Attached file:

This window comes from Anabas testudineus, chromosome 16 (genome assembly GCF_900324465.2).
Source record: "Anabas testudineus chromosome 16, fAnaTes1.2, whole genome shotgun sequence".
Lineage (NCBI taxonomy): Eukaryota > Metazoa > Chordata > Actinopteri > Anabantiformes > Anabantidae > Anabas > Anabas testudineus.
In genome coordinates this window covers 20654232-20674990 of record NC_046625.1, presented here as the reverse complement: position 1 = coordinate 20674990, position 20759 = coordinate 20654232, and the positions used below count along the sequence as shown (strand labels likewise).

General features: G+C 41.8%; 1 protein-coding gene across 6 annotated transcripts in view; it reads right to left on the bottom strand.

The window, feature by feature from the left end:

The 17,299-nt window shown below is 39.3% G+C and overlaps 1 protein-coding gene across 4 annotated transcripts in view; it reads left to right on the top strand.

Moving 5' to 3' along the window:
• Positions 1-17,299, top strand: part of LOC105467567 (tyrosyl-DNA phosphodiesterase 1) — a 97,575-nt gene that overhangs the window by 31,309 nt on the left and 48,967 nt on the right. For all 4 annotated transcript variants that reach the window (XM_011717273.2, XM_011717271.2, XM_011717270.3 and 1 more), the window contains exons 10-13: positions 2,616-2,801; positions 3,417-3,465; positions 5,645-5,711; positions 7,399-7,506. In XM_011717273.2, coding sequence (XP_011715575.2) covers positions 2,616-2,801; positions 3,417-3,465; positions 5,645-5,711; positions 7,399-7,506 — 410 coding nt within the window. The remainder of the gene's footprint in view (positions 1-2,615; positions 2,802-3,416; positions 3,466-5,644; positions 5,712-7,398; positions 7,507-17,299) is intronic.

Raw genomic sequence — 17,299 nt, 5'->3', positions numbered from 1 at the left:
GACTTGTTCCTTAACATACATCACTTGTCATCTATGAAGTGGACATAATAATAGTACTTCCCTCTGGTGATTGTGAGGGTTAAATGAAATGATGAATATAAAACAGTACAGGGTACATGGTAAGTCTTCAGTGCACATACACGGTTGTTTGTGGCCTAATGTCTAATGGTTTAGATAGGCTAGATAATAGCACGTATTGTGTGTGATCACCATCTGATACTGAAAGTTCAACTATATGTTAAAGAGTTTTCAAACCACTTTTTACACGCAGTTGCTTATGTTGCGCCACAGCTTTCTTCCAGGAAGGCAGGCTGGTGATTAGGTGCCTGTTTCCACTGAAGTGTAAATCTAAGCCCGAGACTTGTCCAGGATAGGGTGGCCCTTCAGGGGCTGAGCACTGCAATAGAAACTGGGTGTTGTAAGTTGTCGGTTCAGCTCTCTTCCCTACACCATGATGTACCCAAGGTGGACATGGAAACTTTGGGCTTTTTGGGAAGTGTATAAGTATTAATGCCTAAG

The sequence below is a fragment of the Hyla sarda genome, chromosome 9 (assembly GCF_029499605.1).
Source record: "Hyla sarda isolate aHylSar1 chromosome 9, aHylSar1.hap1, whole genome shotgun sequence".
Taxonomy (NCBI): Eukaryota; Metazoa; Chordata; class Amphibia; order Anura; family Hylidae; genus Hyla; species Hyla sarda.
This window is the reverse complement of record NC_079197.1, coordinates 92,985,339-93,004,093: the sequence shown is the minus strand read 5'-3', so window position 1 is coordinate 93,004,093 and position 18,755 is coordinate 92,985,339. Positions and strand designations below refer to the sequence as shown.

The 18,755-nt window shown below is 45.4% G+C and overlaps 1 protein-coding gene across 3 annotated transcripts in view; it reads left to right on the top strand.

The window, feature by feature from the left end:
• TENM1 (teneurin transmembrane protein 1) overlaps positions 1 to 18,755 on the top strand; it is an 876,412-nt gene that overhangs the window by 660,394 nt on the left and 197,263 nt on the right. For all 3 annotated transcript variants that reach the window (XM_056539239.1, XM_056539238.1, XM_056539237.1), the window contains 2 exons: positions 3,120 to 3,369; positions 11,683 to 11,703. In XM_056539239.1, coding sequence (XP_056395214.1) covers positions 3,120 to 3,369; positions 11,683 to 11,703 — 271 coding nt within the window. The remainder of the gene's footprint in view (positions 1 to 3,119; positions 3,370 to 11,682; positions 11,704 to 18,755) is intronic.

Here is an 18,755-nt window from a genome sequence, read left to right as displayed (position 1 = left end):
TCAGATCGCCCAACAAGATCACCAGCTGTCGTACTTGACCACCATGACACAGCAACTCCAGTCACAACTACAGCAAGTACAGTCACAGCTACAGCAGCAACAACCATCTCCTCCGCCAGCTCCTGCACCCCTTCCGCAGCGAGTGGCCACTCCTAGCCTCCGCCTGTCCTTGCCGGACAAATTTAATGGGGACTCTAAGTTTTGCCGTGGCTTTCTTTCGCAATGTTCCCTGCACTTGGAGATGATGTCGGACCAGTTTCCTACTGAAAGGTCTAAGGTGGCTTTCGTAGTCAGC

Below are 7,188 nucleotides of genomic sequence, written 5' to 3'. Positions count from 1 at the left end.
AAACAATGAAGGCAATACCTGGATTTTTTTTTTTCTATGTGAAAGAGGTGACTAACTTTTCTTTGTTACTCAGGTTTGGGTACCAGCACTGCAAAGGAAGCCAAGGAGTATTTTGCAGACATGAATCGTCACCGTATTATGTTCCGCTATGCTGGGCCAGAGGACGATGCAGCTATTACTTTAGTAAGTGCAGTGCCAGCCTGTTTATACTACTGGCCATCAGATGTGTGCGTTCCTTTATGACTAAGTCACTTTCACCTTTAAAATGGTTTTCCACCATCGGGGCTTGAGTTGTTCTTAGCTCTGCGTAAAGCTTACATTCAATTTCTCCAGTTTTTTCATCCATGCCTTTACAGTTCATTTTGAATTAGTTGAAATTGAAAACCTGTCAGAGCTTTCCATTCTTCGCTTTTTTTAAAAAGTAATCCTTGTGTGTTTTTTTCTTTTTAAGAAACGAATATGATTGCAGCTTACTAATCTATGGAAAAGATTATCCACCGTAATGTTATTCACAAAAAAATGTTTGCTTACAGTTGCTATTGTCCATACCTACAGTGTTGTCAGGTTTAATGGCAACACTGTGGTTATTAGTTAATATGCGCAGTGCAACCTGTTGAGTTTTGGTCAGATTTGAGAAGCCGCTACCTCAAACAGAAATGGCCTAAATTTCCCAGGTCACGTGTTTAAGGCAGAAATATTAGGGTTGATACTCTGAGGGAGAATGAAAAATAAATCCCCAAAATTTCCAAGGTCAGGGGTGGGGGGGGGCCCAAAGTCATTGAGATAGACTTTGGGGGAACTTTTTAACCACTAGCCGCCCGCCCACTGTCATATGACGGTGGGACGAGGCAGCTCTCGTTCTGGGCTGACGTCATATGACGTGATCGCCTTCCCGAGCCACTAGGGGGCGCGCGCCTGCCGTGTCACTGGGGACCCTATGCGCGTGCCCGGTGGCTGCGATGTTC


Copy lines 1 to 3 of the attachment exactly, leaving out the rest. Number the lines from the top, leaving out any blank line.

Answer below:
This window comes from Anabas testudineus, chromosome 16 (genome assembly GCF_900324465.2).
Source record: "Anabas testudineus chromosome 16, fAnaTes1.2, whole genome shotgun sequence".
Lineage (NCBI taxonomy): Eukaryota > Metazoa > Chordata > Actinopteri > Anabantiformes > Anabantidae > Anabas > Anabas testudineus.